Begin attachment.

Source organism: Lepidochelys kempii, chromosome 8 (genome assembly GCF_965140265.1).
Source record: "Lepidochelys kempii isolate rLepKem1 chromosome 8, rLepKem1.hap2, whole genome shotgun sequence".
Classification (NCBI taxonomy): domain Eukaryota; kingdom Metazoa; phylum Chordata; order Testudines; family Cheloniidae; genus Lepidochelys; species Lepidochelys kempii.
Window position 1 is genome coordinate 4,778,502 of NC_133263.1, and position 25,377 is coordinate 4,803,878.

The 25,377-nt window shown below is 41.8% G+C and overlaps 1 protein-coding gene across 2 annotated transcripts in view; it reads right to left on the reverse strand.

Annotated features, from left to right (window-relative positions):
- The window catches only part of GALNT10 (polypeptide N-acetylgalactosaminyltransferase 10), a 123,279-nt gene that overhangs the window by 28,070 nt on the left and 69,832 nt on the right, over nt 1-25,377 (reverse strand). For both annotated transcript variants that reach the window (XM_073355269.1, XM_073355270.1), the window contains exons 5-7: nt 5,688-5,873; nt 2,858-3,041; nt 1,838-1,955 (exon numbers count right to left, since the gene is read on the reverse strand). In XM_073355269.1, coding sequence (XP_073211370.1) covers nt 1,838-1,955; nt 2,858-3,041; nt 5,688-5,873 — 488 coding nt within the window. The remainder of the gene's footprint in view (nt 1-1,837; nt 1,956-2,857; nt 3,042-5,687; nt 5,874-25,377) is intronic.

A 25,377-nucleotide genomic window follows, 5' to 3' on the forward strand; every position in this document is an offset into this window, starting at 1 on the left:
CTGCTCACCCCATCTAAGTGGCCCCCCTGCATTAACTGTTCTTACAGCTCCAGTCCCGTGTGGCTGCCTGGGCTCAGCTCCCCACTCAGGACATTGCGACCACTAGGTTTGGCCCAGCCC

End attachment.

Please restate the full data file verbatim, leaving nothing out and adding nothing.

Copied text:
Source organism: Lepidochelys kempii, chromosome 8 (genome assembly GCF_965140265.1).
Source record: "Lepidochelys kempii isolate rLepKem1 chromosome 8, rLepKem1.hap2, whole genome shotgun sequence".
Classification (NCBI taxonomy): domain Eukaryota; kingdom Metazoa; phylum Chordata; order Testudines; family Cheloniidae; genus Lepidochelys; species Lepidochelys kempii.
Window position 1 is genome coordinate 4,778,502 of NC_133263.1, and position 25,377 is coordinate 4,803,878.

The 25,377-nt window shown below is 41.8% G+C and overlaps 1 protein-coding gene across 2 annotated transcripts in view; it reads right to left on the reverse strand.

Annotated features, from left to right (window-relative positions):
- The window catches only part of GALNT10 (polypeptide N-acetylgalactosaminyltransferase 10), a 123,279-nt gene that overhangs the window by 28,070 nt on the left and 69,832 nt on the right, over nt 1-25,377 (reverse strand). For both annotated transcript variants that reach the window (XM_073355269.1, XM_073355270.1), the window contains exons 5-7: nt 5,688-5,873; nt 2,858-3,041; nt 1,838-1,955 (exon numbers count right to left, since the gene is read on the reverse strand). In XM_073355269.1, coding sequence (XP_073211370.1) covers nt 1,838-1,955; nt 2,858-3,041; nt 5,688-5,873 — 488 coding nt within the window. The remainder of the gene's footprint in view (nt 1-1,837; nt 1,956-2,857; nt 3,042-5,687; nt 5,874-25,377) is intronic.

A 25,377-nucleotide genomic window follows, 5' to 3' on the forward strand; every position in this document is an offset into this window, starting at 1 on the left:
CTGCTCACCCCATCTAAGTGGCCCCCCTGCATTAACTGTTCTTACAGCTCCAGTCCCGTGTGGCTGCCTGGGCTCAGCTCCCCACTCAGGACATTGCGACCACTAGGTTTGGCCCAGCCC